When we wrapped, the wardrobe stylist, who by this point had witnessed the rise and fall of several bed bug civilizations in the cast’s clothing, decided to just walk away and let the hotel deal with it. The baffled cleaning ladies dutifully threw the remnants of our film’s wardrobe into the trash. (It was a horror film, and frankly, torn bloody cheerleader outfits are not something you want to be seen carrying around.) For some reason, the staff thought this would be our procedure for checking out of all of our rooms. Two days later, when our poor production assistants were wrapping the set, the cleaning staff decided to empty out their rooms. They took fifteen weeks of accumulated living detritus (clothes, personal items, food, film equipment) and unceremoniously threw them in the dumpster. (They did pilfer some of the less bedbug prone merchandise like a rather nice poker set that only miraculously re-appeared in the break room after much cajoling and arguing in multiple languages.)

I did however get the last laugh. I was the last production person to leave the hotel and passed by our ramshackle office just as the hotel manager was opening the door. He had a look that was equal parts dread and disbelief, like some archeologist who had just pried open a newly discovered sarcophagus to exhume the discovery of his lifetime only to find it piled nipples deep with fifteen weeks of unspeakable film production horrors. I will cherish that look until the day I die.

grand budapest

(The Grand Budapest: too much drama for me. via: http://www.escapistmagazine.com/articles/view/moviesandtv/columns/moviebob/11111-Is-The-Grand-Budapest-Hotel-Wes-Anderson-s-Best-Film-Yet)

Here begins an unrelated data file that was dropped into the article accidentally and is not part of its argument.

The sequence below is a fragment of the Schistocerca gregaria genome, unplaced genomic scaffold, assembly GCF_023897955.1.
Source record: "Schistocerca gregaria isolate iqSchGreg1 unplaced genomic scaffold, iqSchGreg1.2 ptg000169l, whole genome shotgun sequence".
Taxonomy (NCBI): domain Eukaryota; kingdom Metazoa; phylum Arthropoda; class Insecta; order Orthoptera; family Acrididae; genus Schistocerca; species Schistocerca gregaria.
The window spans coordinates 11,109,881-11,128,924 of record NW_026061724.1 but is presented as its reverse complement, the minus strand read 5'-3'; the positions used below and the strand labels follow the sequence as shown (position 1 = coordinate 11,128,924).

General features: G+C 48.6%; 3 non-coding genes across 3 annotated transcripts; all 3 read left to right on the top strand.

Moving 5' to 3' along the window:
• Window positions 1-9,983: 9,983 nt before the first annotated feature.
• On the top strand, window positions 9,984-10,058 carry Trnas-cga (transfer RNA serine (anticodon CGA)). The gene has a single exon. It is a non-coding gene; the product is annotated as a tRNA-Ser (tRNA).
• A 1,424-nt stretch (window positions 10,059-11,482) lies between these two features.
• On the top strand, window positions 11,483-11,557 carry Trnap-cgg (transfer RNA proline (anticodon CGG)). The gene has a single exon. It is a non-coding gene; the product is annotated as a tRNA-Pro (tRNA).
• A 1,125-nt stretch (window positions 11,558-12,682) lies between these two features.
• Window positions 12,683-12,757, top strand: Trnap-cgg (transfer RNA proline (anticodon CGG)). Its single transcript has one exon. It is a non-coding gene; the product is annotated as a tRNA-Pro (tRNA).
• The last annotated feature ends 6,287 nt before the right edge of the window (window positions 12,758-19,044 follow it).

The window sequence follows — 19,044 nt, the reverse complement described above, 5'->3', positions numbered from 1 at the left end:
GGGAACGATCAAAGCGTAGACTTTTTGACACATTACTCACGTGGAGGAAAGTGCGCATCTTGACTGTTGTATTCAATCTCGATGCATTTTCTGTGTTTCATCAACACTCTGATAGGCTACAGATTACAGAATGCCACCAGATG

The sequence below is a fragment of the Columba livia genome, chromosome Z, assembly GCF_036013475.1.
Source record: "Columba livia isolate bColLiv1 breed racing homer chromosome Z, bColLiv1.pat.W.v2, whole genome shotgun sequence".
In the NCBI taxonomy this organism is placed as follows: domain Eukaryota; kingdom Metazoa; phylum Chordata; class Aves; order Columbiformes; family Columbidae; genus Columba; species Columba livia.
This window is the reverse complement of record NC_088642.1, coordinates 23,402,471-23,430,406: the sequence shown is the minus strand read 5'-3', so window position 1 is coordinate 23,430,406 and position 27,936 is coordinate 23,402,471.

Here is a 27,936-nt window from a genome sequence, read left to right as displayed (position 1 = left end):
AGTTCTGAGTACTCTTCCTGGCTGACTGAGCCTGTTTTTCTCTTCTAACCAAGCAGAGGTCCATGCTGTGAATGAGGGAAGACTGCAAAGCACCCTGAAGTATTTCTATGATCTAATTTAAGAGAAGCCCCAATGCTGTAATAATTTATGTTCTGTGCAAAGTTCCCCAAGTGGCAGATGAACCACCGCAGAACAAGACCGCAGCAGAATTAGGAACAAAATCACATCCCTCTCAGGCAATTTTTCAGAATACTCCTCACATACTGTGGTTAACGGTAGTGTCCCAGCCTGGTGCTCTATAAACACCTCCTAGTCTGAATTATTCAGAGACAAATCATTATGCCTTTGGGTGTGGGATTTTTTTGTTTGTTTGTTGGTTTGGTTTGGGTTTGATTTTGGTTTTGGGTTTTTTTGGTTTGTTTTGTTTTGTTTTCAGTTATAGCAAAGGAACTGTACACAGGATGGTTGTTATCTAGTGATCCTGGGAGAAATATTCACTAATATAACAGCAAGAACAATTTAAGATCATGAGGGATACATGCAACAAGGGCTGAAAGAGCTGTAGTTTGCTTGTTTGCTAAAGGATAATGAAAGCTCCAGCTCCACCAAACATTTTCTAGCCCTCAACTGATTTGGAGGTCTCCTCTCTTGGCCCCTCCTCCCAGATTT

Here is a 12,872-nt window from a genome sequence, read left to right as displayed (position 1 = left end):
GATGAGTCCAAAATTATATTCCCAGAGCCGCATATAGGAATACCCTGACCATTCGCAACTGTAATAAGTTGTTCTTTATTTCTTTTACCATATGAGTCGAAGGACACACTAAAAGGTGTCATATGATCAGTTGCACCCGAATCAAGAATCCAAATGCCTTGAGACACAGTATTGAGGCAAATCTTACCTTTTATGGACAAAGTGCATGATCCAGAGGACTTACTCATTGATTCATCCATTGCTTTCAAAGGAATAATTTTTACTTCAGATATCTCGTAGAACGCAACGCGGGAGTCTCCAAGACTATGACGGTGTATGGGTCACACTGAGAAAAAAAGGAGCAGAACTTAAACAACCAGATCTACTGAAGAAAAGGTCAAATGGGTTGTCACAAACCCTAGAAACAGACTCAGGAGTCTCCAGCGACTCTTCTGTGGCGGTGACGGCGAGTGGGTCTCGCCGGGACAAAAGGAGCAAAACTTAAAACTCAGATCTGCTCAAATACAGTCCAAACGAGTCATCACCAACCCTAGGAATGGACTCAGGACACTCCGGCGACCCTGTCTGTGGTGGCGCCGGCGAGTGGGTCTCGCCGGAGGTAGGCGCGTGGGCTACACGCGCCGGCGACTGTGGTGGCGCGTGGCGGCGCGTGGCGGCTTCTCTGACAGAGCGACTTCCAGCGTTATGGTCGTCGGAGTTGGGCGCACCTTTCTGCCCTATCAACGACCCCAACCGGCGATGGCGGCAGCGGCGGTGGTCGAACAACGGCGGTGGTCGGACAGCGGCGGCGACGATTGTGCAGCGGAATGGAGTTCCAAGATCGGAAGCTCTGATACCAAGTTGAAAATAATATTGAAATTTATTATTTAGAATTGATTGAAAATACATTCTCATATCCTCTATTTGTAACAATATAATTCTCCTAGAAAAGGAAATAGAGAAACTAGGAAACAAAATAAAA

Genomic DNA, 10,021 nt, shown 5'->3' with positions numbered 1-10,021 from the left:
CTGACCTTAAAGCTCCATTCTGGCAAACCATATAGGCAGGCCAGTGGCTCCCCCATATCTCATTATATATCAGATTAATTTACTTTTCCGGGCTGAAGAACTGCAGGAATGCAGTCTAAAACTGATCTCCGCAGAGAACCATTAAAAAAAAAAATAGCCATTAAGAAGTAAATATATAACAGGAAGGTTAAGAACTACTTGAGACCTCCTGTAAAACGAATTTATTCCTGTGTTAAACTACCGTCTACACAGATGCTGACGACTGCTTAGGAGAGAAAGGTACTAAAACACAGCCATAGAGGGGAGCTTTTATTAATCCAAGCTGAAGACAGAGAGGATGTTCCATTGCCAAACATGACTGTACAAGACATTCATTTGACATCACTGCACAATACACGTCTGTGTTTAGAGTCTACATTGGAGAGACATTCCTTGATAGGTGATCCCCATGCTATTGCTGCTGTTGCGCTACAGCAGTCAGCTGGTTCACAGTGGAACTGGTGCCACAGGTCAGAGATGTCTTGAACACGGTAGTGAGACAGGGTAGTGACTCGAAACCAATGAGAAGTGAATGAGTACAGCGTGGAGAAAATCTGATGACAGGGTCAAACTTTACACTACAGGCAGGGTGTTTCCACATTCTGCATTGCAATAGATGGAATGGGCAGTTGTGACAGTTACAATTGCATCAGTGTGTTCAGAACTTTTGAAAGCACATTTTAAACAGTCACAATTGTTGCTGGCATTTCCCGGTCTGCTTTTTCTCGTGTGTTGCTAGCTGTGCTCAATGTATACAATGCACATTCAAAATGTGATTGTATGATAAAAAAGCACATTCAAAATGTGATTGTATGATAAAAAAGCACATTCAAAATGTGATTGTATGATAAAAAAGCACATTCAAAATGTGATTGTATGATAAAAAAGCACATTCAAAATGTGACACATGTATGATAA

Staybridge

On that same film, the producers quickly realized that they couldn’t keep our talent in the same hotel. Contractually, they weren’t allowed. Fortunately, even though we were filming eight miles west of west bumblefrack, there was a four star hotel within thirty minutes of the set. Unfortunately, they drew their staff from the same pessimal talent pool as the Quality Inn. Despite our block of rooms (which we wanted to keep and simply refresh when one actor left and another arrived) the staff decided to release one of our rooms when an actor checked out. That left me in the unenviable position of having to find another four-star hotel within the same hemisphere as our location.

I ended up in customer service hell, listening to prerecorded messages and repeating account numbers until I had apparently shouted enough profanity to merit live human intervention. The operator first recommended a cheaper hotel that was managed by the same parent company. It was only a few miles further away. I explained to him that I was contractually obligated to secure a four or five star hotel for my client to which he cheerfully replied, “Oh, we’ll we don’t use a star rating system, we use diamonds.”